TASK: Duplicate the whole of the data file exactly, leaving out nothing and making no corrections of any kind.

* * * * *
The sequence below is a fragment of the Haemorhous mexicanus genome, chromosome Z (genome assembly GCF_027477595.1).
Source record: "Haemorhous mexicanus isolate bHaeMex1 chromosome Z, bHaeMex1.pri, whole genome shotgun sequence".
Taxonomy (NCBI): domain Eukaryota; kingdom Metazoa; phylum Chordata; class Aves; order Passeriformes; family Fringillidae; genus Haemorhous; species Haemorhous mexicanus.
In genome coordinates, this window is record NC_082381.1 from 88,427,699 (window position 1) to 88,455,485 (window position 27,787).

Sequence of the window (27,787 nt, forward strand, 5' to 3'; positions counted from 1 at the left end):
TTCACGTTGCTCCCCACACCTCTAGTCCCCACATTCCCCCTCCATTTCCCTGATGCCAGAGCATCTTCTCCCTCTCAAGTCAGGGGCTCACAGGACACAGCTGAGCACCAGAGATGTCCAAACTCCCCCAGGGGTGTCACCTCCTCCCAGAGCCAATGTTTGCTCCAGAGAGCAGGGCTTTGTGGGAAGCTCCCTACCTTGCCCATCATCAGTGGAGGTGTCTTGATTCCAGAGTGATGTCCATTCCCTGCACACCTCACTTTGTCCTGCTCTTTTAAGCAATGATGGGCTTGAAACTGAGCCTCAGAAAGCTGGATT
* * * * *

The sequence below is a fragment of the Haemorhous mexicanus genome, chromosome Z (genome assembly GCF_027477595.1).
Source record: "Haemorhous mexicanus isolate bHaeMex1 chromosome Z, bHaeMex1.pri, whole genome shotgun sequence".
Taxonomy (NCBI): domain Eukaryota; kingdom Metazoa; phylum Chordata; class Aves; order Passeriformes; family Fringillidae; genus Haemorhous; species Haemorhous mexicanus.
In genome coordinates, this window is record NC_082381.1 from 88,427,699 (window position 1) to 88,455,485 (window position 27,787).

Sequence of the window (27,787 nt, forward strand, 5' to 3'; positions counted from 1 at the left end):
TTCACGTTGCTCCCCACACCTCTAGTCCCCACATTCCCCCTCCATTTCCCTGATGCCAGAGCATCTTCTCCCTCTCAAGTCAGGGGCTCACAGGACACAGCTGAGCACCAGAGATGTCCAAACTCCCCCAGGGGTGTCACCTCCTCCCAGAGCCAATGTTTGCTCCAGAGAGCAGGGCTTTGTGGGAAGCTCCCTACCTTGCCCATCATCAGTGGAGGTGTCTTGATTCCAGAGTGATGTCCATTCCCTGCACACCTCACTTTGTCCTGCTCTTTTAAGCAATGATGGGCTTGAAACTGAGCCTCAGAAAGCTGGATT